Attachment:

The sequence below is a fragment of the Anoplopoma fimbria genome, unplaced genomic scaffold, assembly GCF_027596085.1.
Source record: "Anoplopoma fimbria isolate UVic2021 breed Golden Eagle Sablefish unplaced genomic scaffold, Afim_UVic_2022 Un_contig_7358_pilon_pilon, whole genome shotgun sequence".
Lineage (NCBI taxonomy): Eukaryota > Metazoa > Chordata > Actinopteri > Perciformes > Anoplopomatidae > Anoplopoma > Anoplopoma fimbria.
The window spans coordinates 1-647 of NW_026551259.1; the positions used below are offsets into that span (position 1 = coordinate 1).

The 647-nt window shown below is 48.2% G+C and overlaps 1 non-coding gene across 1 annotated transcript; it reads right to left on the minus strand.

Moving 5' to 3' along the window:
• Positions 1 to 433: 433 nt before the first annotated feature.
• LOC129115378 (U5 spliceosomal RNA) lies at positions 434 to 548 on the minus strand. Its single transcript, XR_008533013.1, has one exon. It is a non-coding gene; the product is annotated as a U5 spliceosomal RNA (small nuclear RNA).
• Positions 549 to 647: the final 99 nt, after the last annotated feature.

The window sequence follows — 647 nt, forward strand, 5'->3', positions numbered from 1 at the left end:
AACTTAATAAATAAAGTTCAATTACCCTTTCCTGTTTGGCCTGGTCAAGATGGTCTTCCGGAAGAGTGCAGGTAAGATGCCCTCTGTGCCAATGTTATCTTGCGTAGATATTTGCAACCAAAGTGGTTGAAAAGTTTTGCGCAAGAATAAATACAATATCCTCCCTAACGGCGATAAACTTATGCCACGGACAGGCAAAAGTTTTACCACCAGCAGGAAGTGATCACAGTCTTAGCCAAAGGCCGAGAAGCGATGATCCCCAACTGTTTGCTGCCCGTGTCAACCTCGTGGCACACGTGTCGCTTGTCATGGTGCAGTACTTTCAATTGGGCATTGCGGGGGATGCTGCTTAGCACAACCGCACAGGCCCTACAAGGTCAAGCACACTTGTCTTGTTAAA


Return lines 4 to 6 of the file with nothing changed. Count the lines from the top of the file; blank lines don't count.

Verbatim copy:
The window spans coordinates 1-647 of NW_026551259.1; the positions used below are offsets into that span (position 1 = coordinate 1).

The 647-nt window shown below is 48.2% G+C and overlaps 1 non-coding gene across 1 annotated transcript; it reads right to left on the minus strand.

Moving 5' to 3' along the window: